The late Sheikh Zayed bin Sultan Al Nahyan, who practiced falconry from a young age, was a tremendous proponent of the sport of falconry and supported its conservation. He embodied the values of falconry, and practise the sport often. He launched many initiatives to promote the sport, including a falcon release programme and the Abu Dhabi Falcon Hospital, which has become the largest falcon hospital in the world.
Training involves teaching the falcon to swoop down and attack a feathered training decoy that is tied to a string and controlled by the trainer. As the bird swoops to catch the decoy, the trainer pulls it away. Done time and again, the bird learns to make repeated attempts until it catches its target.
When the bird is ready for live practice, pigeons are used to complete the training.
Both the training process and the sport of hunting requires patience and an understanding of the falconer’s bird. This builds a unique bond and special language between falcon and falconer, and helps teach the important values associated with the sport.
Falconers use special handmade equipment, including a leather hood to cover the head and eyes of the falcon when it is not flying. A wooden stand used as a perch for the bird is comprised of a wide flat top attached to stick that can easily be stuck into sand.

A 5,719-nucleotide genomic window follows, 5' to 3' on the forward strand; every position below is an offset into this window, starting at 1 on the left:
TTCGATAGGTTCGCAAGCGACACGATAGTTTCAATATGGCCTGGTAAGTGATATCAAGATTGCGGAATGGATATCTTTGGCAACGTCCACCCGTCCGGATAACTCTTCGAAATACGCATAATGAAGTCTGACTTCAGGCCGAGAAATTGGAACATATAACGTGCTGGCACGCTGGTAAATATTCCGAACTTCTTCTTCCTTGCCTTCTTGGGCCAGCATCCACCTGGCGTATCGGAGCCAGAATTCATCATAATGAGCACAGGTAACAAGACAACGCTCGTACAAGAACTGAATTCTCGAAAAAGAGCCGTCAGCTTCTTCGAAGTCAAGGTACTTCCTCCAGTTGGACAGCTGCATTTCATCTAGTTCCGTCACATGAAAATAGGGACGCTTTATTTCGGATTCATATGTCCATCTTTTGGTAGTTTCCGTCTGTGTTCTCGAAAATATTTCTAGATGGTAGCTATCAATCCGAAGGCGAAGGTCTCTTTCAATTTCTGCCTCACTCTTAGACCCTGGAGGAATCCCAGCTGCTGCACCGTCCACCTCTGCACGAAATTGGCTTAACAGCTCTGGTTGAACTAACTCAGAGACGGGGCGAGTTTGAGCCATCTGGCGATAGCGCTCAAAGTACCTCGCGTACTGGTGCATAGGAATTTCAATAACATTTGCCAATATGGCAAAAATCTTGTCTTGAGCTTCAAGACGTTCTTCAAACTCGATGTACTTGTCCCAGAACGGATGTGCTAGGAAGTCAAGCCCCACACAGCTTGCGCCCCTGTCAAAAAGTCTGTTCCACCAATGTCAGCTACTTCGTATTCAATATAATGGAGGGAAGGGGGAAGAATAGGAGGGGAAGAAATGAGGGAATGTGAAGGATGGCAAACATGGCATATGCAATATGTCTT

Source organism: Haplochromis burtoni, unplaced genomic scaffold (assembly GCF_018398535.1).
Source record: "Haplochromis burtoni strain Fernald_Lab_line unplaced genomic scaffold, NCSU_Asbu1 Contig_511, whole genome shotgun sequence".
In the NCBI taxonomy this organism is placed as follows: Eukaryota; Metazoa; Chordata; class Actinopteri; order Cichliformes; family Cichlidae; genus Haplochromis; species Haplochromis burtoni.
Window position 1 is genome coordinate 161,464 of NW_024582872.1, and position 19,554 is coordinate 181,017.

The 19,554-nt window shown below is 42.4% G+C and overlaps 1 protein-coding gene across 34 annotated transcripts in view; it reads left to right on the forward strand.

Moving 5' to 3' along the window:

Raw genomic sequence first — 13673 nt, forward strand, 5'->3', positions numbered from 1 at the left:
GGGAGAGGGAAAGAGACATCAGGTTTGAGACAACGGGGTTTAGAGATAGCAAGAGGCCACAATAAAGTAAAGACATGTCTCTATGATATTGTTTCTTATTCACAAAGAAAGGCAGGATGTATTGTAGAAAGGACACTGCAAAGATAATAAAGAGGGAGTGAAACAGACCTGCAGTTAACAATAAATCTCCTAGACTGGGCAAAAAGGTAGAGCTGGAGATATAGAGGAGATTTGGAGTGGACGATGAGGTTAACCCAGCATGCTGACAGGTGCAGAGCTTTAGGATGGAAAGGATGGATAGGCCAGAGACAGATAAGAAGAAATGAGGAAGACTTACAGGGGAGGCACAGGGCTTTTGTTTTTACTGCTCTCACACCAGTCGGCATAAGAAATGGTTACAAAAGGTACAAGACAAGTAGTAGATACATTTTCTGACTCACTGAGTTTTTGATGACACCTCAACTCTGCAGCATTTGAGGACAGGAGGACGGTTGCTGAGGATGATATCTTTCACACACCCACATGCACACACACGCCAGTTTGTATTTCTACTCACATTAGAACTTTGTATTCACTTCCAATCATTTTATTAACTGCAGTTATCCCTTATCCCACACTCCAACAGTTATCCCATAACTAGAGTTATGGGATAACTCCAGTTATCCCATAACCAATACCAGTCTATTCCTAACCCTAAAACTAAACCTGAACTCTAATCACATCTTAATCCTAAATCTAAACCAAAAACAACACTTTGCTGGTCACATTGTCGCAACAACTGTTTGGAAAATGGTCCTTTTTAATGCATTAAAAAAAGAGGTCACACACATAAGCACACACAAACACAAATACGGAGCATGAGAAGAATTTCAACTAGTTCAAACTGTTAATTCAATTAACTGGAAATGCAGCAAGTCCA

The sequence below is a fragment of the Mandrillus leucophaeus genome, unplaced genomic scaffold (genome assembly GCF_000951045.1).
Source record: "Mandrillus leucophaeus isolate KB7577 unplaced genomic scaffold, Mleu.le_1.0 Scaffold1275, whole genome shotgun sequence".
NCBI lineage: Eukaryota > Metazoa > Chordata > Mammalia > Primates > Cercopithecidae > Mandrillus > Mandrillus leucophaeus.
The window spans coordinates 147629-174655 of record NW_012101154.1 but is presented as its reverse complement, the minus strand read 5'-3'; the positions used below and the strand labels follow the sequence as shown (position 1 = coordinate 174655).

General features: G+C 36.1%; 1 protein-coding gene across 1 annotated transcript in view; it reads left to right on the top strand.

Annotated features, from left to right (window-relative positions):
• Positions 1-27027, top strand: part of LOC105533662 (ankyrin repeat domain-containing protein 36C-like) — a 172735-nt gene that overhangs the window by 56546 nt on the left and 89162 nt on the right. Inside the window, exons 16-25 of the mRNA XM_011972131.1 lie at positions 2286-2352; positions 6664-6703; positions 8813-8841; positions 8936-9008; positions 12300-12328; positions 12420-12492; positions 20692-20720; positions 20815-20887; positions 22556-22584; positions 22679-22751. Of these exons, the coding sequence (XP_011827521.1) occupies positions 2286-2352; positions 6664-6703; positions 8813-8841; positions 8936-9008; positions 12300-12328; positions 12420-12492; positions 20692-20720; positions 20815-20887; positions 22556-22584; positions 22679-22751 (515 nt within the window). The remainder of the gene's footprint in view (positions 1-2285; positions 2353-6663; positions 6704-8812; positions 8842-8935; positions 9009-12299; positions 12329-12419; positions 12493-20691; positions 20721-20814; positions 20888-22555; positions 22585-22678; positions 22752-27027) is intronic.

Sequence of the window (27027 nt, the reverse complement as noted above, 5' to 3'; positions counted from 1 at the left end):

A leather forearm guard is worn by the falconer as a perch for the bird between hunting and training flights.
Today, an essential piece of equipment is the GPS beacon attached to the bird’s leg. This is important, not only because of the bond between falconer and bird, but also because these birds can be quite valuable, with certain birds worth more than AED 73,500 (US$ 20,000)
Celebrating the Sport
The sport of falconry is celebrated across the UAE, with falconry demonstrations having a major role in UAE National Day celebrations and other holidays and heritage events. Falconry also is reflected in literature and music, with the sport and the bird celebrated in poetry, song and stories.